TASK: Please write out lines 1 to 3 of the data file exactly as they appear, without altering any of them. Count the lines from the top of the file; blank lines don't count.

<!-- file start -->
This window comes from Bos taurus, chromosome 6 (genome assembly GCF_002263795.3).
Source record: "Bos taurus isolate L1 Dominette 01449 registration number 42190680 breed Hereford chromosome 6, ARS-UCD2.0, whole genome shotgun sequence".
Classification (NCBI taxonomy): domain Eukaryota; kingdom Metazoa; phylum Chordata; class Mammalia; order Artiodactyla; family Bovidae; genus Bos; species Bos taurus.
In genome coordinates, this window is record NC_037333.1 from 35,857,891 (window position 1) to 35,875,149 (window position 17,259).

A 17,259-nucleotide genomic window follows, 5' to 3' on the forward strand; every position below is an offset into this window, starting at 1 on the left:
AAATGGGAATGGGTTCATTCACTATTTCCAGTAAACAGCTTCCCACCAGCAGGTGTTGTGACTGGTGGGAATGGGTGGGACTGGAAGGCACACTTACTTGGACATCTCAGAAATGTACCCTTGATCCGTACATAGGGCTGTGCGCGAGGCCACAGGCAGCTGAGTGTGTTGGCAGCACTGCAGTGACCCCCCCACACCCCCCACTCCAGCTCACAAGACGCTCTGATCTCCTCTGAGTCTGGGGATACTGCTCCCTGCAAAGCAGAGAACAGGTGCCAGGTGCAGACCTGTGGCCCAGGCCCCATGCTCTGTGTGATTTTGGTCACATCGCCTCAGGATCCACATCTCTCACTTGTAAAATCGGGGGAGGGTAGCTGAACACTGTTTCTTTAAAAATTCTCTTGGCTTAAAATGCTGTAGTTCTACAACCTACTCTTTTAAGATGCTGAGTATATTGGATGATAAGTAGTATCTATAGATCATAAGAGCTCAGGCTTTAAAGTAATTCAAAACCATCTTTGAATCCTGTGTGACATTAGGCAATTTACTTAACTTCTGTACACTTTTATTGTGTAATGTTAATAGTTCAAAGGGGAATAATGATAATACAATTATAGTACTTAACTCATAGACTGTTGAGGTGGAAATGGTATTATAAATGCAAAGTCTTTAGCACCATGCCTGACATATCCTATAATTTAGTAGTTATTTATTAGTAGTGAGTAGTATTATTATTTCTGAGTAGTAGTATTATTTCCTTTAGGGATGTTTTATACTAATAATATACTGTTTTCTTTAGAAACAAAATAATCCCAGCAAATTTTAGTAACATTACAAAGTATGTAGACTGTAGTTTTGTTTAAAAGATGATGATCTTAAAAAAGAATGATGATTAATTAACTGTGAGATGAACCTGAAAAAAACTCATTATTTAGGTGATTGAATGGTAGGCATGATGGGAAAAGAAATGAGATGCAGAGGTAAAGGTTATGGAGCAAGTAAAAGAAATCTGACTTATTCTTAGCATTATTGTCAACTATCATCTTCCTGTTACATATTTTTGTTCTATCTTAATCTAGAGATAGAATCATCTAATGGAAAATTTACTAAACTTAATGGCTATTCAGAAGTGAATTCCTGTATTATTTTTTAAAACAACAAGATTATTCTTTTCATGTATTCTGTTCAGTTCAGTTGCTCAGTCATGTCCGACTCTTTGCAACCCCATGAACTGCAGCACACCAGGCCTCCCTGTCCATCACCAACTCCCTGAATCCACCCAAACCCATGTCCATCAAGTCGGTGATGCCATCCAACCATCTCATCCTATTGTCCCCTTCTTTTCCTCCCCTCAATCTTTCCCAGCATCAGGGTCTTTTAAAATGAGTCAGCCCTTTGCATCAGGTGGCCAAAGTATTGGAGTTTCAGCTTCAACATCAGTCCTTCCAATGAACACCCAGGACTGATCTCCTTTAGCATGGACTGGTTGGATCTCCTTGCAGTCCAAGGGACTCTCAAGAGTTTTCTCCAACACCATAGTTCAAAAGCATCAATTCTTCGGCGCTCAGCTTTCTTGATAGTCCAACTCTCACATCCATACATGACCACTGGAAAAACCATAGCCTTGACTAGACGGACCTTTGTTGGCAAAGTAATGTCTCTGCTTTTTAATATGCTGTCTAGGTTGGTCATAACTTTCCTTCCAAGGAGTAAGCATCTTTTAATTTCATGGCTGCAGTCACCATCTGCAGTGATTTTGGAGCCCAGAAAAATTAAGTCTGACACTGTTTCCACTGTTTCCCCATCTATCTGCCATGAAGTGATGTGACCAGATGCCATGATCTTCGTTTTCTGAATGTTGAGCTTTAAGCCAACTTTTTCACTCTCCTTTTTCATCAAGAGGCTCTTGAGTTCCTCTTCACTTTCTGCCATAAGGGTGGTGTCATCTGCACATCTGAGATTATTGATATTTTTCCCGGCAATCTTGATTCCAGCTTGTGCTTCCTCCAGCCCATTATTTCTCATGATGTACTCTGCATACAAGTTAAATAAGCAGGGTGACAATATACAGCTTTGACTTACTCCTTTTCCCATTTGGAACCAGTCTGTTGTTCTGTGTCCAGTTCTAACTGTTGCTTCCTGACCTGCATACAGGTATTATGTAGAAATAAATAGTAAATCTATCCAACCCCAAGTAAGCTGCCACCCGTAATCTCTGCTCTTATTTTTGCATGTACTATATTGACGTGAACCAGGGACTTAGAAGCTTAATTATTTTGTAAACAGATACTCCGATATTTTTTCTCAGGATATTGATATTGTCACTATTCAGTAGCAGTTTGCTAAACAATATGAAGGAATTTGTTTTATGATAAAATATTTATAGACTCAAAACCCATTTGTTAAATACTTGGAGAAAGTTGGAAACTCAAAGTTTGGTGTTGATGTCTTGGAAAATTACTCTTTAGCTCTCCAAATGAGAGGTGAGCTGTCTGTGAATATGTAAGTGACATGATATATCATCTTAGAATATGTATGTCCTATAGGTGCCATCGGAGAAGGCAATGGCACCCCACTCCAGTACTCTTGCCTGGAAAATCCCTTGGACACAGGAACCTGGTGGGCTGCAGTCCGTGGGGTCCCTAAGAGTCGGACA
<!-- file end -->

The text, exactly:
This window comes from Bos taurus, chromosome 6 (genome assembly GCF_002263795.3).
Source record: "Bos taurus isolate L1 Dominette 01449 registration number 42190680 breed Hereford chromosome 6, ARS-UCD2.0, whole genome shotgun sequence".
Classification (NCBI taxonomy): domain Eukaryota; kingdom Metazoa; phylum Chordata; class Mammalia; order Artiodactyla; family Bovidae; genus Bos; species Bos taurus.